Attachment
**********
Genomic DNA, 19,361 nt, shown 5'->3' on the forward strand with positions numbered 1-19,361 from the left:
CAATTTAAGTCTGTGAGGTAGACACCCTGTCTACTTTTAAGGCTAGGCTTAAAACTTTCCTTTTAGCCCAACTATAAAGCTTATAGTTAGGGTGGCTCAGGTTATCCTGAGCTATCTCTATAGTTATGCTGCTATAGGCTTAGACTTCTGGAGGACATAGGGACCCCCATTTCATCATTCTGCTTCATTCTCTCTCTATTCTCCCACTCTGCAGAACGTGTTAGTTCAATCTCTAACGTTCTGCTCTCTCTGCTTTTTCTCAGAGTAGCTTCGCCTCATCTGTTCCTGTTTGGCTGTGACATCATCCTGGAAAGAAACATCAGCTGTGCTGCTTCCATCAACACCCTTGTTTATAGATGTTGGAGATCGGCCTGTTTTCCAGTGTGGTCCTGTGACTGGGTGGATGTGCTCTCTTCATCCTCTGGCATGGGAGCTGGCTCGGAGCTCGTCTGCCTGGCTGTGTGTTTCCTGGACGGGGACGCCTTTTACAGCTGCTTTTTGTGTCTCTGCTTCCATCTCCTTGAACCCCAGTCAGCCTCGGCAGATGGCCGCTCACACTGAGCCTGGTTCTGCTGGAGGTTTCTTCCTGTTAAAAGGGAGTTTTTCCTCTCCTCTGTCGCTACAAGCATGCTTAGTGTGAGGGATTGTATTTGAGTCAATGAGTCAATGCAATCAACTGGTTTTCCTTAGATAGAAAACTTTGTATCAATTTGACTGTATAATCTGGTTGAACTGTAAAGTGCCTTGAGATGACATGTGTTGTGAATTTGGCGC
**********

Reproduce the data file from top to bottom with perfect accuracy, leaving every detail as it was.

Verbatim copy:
Genomic DNA, 19,361 nt, shown 5'->3' on the forward strand with positions numbered 1-19,361 from the left:
CAATTTAAGTCTGTGAGGTAGACACCCTGTCTACTTTTAAGGCTAGGCTTAAAACTTTCCTTTTAGCCCAACTATAAAGCTTATAGTTAGGGTGGCTCAGGTTATCCTGAGCTATCTCTATAGTTATGCTGCTATAGGCTTAGACTTCTGGAGGACATAGGGACCCCCATTTCATCATTCTGCTTCATTCTCTCTCTATTCTCCCACTCTGCAGAACGTGTTAGTTCAATCTCTAACGTTCTGCTCTCTCTGCTTTTTCTCAGAGTAGCTTCGCCTCATCTGTTCCTGTTTGGCTGTGACATCATCCTGGAAAGAAACATCAGCTGTGCTGCTTCCATCAACACCCTTGTTTATAGATGTTGGAGATCGGCCTGTTTTCCAGTGTGGTCCTGTGACTGGGTGGATGTGCTCTCTTCATCCTCTGGCATGGGAGCTGGCTCGGAGCTCGTCTGCCTGGCTGTGTGTTTCCTGGACGGGGACGCCTTTTACAGCTGCTTTTTGTGTCTCTGCTTCCATCTCCTTGAACCCCAGTCAGCCTCGGCAGATGGCCGCTCACACTGAGCCTGGTTCTGCTGGAGGTTTCTTCCTGTTAAAAGGGAGTTTTTCCTCTCCTCTGTCGCTACAAGCATGCTTAGTGTGAGGGATTGTATTTGAGTCAATGAGTCAATGCAATCAACTGGTTTTCCTTAGATAGAAAACTTTGTATCAATTTGACTGTATAATCTGGTTGAACTGTAAAGTGCCTTGAGATGACATGTGTTGTGAATTTGGCGC